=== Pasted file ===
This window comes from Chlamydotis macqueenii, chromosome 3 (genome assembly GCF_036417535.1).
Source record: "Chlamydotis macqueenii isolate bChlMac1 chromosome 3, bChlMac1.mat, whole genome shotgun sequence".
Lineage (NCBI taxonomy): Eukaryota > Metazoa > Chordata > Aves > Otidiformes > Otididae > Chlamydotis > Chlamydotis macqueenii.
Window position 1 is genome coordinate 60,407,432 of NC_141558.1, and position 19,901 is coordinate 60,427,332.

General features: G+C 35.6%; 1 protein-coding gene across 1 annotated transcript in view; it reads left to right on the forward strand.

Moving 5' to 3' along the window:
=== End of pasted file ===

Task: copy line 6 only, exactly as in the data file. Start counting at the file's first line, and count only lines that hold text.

Moving 5' to 3' along the window: